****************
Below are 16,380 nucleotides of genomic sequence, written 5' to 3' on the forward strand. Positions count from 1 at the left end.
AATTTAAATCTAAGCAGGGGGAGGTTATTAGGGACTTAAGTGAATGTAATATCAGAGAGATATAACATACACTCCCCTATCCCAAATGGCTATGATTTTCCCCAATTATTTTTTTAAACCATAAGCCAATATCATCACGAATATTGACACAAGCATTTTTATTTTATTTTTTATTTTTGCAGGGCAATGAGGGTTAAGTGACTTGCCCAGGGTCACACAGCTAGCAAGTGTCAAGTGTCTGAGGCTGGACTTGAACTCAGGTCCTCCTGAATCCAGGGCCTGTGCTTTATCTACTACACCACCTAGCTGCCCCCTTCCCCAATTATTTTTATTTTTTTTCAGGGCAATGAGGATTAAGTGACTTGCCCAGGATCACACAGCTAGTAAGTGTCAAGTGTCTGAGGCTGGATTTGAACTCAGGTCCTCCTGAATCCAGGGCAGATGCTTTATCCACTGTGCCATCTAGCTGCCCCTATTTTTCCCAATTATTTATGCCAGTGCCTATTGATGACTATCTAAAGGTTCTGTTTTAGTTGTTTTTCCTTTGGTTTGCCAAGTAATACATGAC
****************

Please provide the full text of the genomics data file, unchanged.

Below are 16,380 nucleotides of genomic sequence, written 5' to 3' on the forward strand. Positions count from 1 at the left end.
AATTTAAATCTAAGCAGGGGGAGGTTATTAGGGACTTAAGTGAATGTAATATCAGAGAGATATAACATACACTCCCCTATCCCAAATGGCTATGATTTTCCCCAATTATTTTTTTAAACCATAAGCCAATATCATCACGAATATTGACACAAGCATTTTTATTTTATTTTTTATTTTTGCAGGGCAATGAGGGTTAAGTGACTTGCCCAGGGTCACACAGCTAGCAAGTGTCAAGTGTCTGAGGCTGGACTTGAACTCAGGTCCTCCTGAATCCAGGGCCTGTGCTTTATCTACTACACCACCTAGCTGCCCCCTTCCCCAATTATTTTTATTTTTTTTCAGGGCAATGAGGATTAAGTGACTTGCCCAGGATCACACAGCTAGTAAGTGTCAAGTGTCTGAGGCTGGATTTGAACTCAGGTCCTCCTGAATCCAGGGCAGATGCTTTATCCACTGTGCCATCTAGCTGCCCCTATTTTTCCCAATTATTTATGCCAGTGCCTATTGATGACTATCTAAAGGTTCTGTTTTAGTTGTTTTTCCTTTGGTTTGCCAAGTAATACATGAC